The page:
This was not something anyone expected. It was possible, but everyone knew that.
There was panic, anger, shock and panic when news broke about the attempted assassination of Imran Khan. In April, he had made threats to kill him. It was criticized by his detractors as political theatre, a man trying to avoid his expulsion.
Mr Khan was subject to a vote de no confidence. This vote saw plenty of drama at Pakistan’s National Assembly in this spring. His reluctant departure from Prime Minister House was quickly followed by his resignation.
Sky News reported that I was watching the unfolding events. A new prime minister of Pakistan was unseated without having completed a term. At midnight, there was a surprise sitting of the Supreme Court and fears of a coup were ricocheted around. In one evening, the many layers of Pakistan’s 75-year turbulent history are displayed.
A coup was avoided, Khan left and stated that he would continue his fight for justice in the streets.
A number of court cases against him , including terrorist offences and contempt of Court for alleged verbal threats made police and judicial officers in a speech, kept him busy.
Pakistani courts are used often to keep politicians from participating in politics and tie them up in bureaucratic red tape.
Mr Khan was removed from any political office for five year. The election commission of Pakistan ruled that Khan had misled officials regarding gifts he received from foreign heads while in government.
His struggle for “free and fair election” was fought through political rallies, and finally this “long march” to capital that attracted thousands. A bid by Khan to prove his popularity and to pressure the establishment to allow him back in.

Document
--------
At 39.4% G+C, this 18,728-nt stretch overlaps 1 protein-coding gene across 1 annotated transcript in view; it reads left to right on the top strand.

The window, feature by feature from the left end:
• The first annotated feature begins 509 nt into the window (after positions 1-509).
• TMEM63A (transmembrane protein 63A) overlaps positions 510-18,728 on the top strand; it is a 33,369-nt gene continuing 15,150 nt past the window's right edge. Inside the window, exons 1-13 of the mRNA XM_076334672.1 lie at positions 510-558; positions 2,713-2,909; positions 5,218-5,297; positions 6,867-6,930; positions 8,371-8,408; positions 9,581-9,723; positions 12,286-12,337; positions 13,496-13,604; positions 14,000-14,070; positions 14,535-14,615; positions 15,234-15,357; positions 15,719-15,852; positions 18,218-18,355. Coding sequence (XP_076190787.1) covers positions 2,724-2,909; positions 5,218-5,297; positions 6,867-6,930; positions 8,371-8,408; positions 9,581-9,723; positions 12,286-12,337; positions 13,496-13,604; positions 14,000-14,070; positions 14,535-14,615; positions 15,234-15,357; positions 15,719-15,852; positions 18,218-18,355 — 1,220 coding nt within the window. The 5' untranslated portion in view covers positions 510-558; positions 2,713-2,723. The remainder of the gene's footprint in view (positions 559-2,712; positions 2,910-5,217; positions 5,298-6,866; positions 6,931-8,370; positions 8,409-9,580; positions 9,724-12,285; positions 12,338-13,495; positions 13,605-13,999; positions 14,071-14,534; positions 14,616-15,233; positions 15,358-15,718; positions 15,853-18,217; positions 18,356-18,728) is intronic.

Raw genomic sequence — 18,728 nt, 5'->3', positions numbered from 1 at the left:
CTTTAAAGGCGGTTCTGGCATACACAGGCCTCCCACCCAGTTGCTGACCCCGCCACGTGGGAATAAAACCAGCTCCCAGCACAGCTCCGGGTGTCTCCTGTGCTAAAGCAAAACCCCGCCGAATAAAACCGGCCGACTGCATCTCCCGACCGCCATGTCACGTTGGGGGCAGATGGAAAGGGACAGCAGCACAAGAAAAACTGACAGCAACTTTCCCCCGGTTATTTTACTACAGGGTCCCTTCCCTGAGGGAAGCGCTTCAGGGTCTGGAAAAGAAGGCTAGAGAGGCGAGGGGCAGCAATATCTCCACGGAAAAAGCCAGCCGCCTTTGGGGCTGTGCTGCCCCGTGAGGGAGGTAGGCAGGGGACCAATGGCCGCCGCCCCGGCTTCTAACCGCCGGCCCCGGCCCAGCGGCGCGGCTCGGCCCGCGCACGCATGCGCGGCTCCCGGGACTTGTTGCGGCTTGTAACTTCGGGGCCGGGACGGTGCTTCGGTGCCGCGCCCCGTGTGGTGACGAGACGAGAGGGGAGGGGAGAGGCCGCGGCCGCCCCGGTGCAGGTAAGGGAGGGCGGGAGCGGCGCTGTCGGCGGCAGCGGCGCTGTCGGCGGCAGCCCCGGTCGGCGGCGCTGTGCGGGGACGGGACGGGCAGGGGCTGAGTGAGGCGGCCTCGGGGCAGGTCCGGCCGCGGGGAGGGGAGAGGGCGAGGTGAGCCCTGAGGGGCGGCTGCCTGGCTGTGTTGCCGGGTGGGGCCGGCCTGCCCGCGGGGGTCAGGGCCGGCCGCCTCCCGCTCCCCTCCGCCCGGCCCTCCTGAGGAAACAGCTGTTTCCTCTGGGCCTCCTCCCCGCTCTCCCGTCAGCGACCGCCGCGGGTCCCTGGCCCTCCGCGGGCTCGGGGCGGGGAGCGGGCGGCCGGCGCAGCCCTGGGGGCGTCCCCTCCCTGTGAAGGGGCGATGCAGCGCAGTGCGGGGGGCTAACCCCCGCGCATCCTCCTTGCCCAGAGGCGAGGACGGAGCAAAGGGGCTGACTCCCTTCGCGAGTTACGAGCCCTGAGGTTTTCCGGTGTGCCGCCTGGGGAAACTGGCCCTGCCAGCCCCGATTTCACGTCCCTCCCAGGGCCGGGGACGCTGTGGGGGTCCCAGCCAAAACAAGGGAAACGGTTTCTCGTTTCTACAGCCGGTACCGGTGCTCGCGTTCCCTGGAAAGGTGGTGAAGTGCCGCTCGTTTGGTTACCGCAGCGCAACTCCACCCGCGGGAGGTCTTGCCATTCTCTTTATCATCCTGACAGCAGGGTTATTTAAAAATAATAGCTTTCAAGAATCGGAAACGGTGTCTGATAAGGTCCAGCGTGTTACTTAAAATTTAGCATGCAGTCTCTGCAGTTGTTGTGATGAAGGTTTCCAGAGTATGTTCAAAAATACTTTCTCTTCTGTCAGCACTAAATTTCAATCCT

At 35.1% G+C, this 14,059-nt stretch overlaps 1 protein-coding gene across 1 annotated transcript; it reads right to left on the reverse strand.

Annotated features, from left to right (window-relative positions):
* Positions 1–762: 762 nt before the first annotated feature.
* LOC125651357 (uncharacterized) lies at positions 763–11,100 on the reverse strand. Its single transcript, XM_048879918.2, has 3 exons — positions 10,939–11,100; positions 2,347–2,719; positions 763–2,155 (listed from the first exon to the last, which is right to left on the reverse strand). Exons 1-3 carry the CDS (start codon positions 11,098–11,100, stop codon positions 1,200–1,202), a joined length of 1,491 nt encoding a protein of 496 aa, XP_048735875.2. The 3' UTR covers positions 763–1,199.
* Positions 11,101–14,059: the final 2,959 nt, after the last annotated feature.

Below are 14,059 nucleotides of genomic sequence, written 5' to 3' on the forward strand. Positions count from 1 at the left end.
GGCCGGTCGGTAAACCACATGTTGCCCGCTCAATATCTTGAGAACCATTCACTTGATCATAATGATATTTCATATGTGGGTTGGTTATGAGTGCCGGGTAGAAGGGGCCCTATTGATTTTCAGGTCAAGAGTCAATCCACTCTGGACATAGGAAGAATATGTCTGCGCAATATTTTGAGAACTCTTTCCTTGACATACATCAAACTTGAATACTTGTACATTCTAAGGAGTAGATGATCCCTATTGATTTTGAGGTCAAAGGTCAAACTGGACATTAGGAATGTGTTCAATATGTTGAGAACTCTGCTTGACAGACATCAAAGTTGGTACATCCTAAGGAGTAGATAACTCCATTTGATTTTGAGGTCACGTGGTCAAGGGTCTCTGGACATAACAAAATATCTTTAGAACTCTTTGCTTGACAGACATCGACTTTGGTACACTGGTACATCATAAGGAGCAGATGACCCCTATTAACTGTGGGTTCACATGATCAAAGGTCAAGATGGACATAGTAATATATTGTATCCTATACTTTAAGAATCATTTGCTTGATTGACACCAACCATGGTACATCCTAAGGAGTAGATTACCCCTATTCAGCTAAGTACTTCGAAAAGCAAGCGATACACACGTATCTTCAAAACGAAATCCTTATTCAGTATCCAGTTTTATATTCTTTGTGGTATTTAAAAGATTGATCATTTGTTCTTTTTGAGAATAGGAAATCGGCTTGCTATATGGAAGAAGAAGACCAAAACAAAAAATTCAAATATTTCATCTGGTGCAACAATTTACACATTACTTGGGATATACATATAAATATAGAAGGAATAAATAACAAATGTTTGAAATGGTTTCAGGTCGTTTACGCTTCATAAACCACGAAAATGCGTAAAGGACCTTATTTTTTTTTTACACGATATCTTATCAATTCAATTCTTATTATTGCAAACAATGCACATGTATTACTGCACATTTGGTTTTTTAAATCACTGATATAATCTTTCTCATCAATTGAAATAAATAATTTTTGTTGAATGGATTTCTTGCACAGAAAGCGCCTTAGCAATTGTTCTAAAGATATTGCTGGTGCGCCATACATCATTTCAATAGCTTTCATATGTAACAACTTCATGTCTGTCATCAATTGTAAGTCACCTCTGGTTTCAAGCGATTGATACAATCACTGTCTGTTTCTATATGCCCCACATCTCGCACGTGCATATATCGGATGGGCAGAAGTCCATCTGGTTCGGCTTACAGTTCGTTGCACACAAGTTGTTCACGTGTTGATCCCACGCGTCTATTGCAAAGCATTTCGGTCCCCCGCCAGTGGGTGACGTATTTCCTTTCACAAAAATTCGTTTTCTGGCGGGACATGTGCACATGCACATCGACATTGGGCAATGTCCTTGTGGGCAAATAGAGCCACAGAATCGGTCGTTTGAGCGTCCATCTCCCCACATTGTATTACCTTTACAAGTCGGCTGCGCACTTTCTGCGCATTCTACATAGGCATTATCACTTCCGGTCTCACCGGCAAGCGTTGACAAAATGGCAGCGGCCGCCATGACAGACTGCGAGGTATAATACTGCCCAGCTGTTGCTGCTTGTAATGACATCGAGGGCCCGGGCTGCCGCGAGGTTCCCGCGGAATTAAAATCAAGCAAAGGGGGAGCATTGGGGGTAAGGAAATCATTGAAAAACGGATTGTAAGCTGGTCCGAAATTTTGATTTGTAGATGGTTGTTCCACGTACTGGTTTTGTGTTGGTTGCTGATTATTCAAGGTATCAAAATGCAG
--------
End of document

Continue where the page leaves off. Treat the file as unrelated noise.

Ironically, Mr Khan came to power amid claims of military support. Rumours circulated that Khan had “upset” the military over a dispute about the appointment of the next army chief.
Two ways PMs can leave the office
It seems that Pakistan has only two options for prime ministers and their government to resign: military coups or assassinations.
Pakistan’s first prime Minister Liaquat Ali Khan was shot twice in the chest as he addressed a crowd of 100,000 at Company Gardens.
In October 2007, Pakistan’s first female Prime Minister and Muslim World’s first woman PM Benazir Bhatti was assassinated.
A gun-and-bomb attack killed her a few months later, in December 2007, in the same park where the country’s first prime minster was murdered. That night, I was also in Pakistan covering the news. The reaction to the attack ranged from panic to anger to shock.
Now, 15 years later, Mr Khan has finally accepted the unavoidable but unacceptable silence that great leaders in Pakistan face.
Criticised by the extreme right
Many critics have criticized him for his appeasement of extreme rightists and spending too much time critiquing politicians from the past, but not enough time governing the country or steering it to prosperity.
He is also a national hero. He is a cricketer who became a politician. He is a hero for bringing the 1992 World Cup home. He is also a politician who stands up for justice and fights against corruption.
Meher Bano Qureshi from Pakistan Tehreek-e-Insaf tells me that “You can’t shoot Pakistan’s only hope,”
Many more have responded to Mr Khan’s call for power and the shooting of him , calling for the same thing. This time, it was anger.